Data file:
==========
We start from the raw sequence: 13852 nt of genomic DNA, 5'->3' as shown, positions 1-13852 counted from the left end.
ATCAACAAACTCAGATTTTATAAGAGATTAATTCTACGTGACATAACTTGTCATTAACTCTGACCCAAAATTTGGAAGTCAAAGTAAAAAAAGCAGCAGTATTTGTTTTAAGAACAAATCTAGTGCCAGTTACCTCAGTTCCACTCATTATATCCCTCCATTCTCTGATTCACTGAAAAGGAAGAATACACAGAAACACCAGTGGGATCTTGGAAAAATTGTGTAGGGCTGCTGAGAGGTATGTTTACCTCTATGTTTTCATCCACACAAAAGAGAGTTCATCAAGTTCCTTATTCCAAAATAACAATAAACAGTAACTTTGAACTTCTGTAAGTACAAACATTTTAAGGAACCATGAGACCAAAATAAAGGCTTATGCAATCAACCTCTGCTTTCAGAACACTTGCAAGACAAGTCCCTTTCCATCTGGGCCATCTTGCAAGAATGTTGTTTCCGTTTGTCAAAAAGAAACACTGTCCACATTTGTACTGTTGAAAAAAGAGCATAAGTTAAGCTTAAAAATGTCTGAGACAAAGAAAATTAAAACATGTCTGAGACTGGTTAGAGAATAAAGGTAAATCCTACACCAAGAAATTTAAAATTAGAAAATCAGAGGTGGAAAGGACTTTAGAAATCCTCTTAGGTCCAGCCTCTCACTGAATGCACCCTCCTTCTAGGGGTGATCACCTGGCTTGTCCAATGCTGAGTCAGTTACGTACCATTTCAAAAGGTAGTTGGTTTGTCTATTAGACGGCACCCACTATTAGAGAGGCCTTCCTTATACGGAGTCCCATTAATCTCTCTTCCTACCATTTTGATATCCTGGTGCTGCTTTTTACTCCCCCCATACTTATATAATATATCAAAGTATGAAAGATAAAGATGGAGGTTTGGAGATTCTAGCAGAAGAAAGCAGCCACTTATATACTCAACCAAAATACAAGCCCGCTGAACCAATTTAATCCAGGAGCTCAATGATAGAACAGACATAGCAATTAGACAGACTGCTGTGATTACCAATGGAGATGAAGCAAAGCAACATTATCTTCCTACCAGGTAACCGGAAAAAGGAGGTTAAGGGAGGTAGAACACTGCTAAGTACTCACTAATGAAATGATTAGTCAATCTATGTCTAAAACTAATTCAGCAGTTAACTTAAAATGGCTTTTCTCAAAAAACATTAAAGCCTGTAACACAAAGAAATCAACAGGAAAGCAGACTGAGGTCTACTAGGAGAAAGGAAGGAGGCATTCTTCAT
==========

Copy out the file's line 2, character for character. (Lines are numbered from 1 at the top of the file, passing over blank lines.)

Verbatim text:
ATCAACAAACTCAGATTTTATAAGAGATTAATTCTACGTGACATAACTTGTCATTAACTCTGACCCAAAATTTGGAAGTCAAAGTAAAAAAAGCAGCAGTATTTGTTTTAAGAACAAATCTAGTGCCAGTTACCTCAGTTCCACTCATTATATCCCTCCATTCTCTGATTCACTGAAAAGGAAGAATACACAGAAACACCAGTGGGATCTTGGAAAAATTGTGTAGGGCTGCTGAGAGGTATGTTTACCTCTATGTTTTCATCCACACAAAAGAGAGTTCATCAAGTTCCTTATTCCAAAATAACAATAAACAGTAACTTTGAACTTCTGTAAGTACAAACATTTTAAGGAACCATGAGACCAAAATAAAGGCTTATGCAATCAACCTCTGCTTTCAGAACACTTGCAAGACAAGTCCCTTTCCATCTGGGCCATCTTGCAAGAATGTTGTTTCCGTTTGTCAAAAAGAAACACTGTCCACATTTGTACTGTTGAAAAAAGAGCATAAGTTAAGCTTAAAAATGTCTGAGACAAAGAAAATTAAAACATGTCTGAGACTGGTTAGAGAATAAAGGTAAATCCTACACCAAGAAATTTAAAATTAGAAAATCAGAGGTGGAAAGGACTTTAGAAATCCTCTTAGGTCCAGCCTCTCACTGAATGCACCCTCCTTCTAGGGGTGATCACCTGGCTTGTCCAATGCTGAGTCAGTTACGTACCATTTCAAAAGGTAGTTGGTTTGTCTATTAGACGGCACCCACTATTAGAGAGGCCTTCCTTATACGGAGTCCCATTAATCTCTCTTCCTACCATTTTGATATCCTGGTGCTGCTTTTTACTCCCCCCATACTTATATAATATATCAAAGTATGAAAGATAAAGATGGAGGTTTGGAGATTCTAGCAGAAGAAAGCAGCCACTTATATACTCAACCAAAATACAAGCCCGCTGAACCAATTTAATCCAGGAGCTCAATGATAGAACAGACATAGCAATTAGACAGACTGCTGTGATTACCAATGGAGATGAAGCAAAGCAACATTATCTTCCTACCAGGTAACCGGAAAAAGGAGGTTAAGGGAGGTAGAACACTGCTAAGTACTCACTAATGAAATGATTAGTCAATCTATGTCTAAAACTAATTCAGCAGTTAACTTAAAATGGCTTTTCTCAAAAAACATTAAAGCCTGTAACACAAAGAAATCAACAGGAAAGCAGACTGAGGTCTACTAGGAGAAAGGAAGGAGGCATTCTTCAT